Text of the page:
Nonmedical use of prescription drugs (NMUPD) was measured with several items including the following: “Have you ever used any of these medicines or drugs?” For this question, respondents were asked to consider their lifetime non-medical use as using drugs that were not prescribed to them by a doctor, or using drugs in a manner not intended by the prescribing clinician (e.g., to get high). Each of the following classes of prescription medications were listed separately: (1) sedatives (e.g., sleeping pills, barbiturates, Seconal, Quaaludes); (2) tranquilizers or anti-anxiety drugs (e.g., Valium, Librium, Xanax); (3) painkillers (e.g., Codeine, Darvon, Percodan, Dilaudid, Demerol); (4) stimulants (e.g., Preludin, Benzedrine, Methedrine, uppers, speed). The response scale was (1) yes and (2) no. NMUPD was also assessed with an item that asked about use in the past 12 months. Previous research has established the reliability and validity of similar drug use measures (e.g., Johnston and O’Malley, 1985; O’Malley et al., 1983). For the purposes of the present study, four binary variables indicating past-year NMUPD of each class of prescription drug were created, in addition to an overall binary index (NMUPD of any of the four classes of prescription drugs in the past year).
Individuals living in households and group quarters were assigned case weights reflecting the products of the inverse of their probabilities of selection at each stage of the sample design. These weights were adjusted to account for nonresponse, and a poststratification adjustment factor was incorporated to ensure that weighted NESARC estimates matched the target population within cells determined by age, gender, and race/ethnicity (e.g., Grant et al., 2004). The standard procedure for design-based analysis of weighted and clustered survey data is to use a statistical software package with commands capable of taking a complex sample design into account when calculating parameter estimates and standard errors. Accordingly, we used the SUDAAN 9.0.0 statistical software program for all analyses.
To determine the prevalence of alcohol use, the prevalence of NMUPD of each of the four classes of prescription drugs, and the prevalence of co-occurrence of alcohol use and NMUPD among young adult (18–24 years of age) and general adult (25 years and older) populations in the past year, we estimated weighted, design-based proportions of each subpopulation reporting: (a) each type of alcohol use (abstinence, non-binge drinking, binge drinking, DSM-IV alcohol abuse, and DSM-IV alcohol dependence) and (b) NMUPD of each class of prescription drug. We also estimated weighted design-based prevalence rates of each type of co-occurrence of alcohol use and NMUPD. Design-based standard errors for the estimated proportions were computed, allowing for the calculation of 95% confidence intervals (CIs). Multiple logistic regression models were used to compare NMUPD across the five distinct groups of drinking behaviors in the past year. Odds ratios were also adjusted for gender, age, and race/ethnicity, and 95% confidence intervals were reported. These factors were chosen as control variables because they have been shown to be significantly associated with alcohol use and/or NMUPD (e.g., Bachman et al., 2002; Johnston et al., 2004a,b; McCabe et al., 2005a,b).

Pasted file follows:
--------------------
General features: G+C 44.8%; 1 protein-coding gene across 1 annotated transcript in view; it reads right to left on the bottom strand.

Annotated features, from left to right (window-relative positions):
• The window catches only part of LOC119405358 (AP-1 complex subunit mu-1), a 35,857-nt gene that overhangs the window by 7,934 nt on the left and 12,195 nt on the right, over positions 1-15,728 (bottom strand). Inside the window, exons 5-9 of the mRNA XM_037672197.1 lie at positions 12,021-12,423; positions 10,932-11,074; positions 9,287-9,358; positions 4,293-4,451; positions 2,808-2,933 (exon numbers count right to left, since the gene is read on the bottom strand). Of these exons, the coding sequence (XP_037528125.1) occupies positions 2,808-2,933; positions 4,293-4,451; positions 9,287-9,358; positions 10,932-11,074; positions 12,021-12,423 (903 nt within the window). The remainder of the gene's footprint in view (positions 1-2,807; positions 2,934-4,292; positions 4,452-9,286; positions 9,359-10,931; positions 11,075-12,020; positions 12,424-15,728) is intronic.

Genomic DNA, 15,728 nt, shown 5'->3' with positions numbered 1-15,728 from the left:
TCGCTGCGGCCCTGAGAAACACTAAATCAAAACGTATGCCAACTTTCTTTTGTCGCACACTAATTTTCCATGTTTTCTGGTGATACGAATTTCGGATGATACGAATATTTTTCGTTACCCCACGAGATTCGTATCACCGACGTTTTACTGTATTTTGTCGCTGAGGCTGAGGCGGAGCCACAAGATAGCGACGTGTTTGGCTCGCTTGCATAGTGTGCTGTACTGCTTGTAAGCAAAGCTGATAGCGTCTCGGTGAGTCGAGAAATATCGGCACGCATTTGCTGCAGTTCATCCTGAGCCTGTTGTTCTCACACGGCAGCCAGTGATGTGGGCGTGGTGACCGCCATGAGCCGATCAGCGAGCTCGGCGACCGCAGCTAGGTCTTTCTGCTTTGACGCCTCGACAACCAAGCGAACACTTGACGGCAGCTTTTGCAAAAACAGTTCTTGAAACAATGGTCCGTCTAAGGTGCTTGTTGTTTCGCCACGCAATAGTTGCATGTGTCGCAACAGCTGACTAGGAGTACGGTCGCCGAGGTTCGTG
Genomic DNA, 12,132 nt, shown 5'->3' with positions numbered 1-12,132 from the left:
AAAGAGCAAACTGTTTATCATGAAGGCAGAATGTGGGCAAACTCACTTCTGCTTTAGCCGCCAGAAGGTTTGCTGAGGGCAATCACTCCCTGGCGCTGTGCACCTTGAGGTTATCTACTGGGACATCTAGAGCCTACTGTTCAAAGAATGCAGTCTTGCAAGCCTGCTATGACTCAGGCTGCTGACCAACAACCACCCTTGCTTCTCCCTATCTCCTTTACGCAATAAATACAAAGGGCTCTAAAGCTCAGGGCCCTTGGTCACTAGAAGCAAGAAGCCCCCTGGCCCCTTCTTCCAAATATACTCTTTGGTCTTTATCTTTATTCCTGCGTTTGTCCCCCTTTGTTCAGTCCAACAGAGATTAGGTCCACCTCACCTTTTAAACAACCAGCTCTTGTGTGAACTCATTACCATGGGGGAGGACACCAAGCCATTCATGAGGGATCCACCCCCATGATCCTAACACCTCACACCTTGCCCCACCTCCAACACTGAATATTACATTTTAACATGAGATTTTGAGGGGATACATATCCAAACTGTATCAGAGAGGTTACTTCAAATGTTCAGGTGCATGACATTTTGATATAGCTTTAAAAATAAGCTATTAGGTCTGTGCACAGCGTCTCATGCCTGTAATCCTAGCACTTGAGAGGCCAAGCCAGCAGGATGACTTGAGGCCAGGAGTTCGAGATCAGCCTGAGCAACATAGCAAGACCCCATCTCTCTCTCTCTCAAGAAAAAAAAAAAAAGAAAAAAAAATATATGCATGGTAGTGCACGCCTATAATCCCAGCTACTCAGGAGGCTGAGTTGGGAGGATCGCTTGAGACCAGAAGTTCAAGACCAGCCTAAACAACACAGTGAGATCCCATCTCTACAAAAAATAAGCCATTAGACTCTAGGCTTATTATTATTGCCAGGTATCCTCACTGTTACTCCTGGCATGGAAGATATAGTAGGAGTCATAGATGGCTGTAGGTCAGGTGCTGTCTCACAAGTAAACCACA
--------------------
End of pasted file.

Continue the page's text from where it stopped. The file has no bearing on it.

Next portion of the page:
In order to test the hypothesis that the co-occurrence of alcohol use and NMUPD varies by age we conducted a series of multiple logistic regression analyses using procedures outlined by Jaccard (2001). In line with our interest in possible moderators of the co-occurrence of alcohol use and NMUPD, we limited our focus to 2-way interaction effects. Product terms were calculated based on the dummy variables for age and alcohol status. Coefficients for the interaction terms represent single degree of freedom interaction contrasts (Jaccard, 2001) that are designed to test hypothesized moderators of the association between alcohol status and NMUPD.
Table 1 presents the prevalence estimates for past-year drinking behaviors and NMUPD overall and within the two subgroups based on age. Most notably, young adults 18–24 years of age had higher rates of binge drinking, AUDs, and NMUPD than adults 25 years or older. For example, the nonmedical use of any prescription drug class was considerably higher among individuals 18–24 years of age than individuals 25 years and older (8% versus 3%, χ2 = 215.9, d.f. = 1, p < 0.01). In addition, the young adult group (18–24 years of age) differed from adults 25 years and older on every past-year drinking behavior and NMUPD. The older adults were more likely than the young adults to be abstainers and non-binge drinkers and less likely to report binge drinking, DSM-IV alcohol abuse only, or DSM-IV alcohol dependence.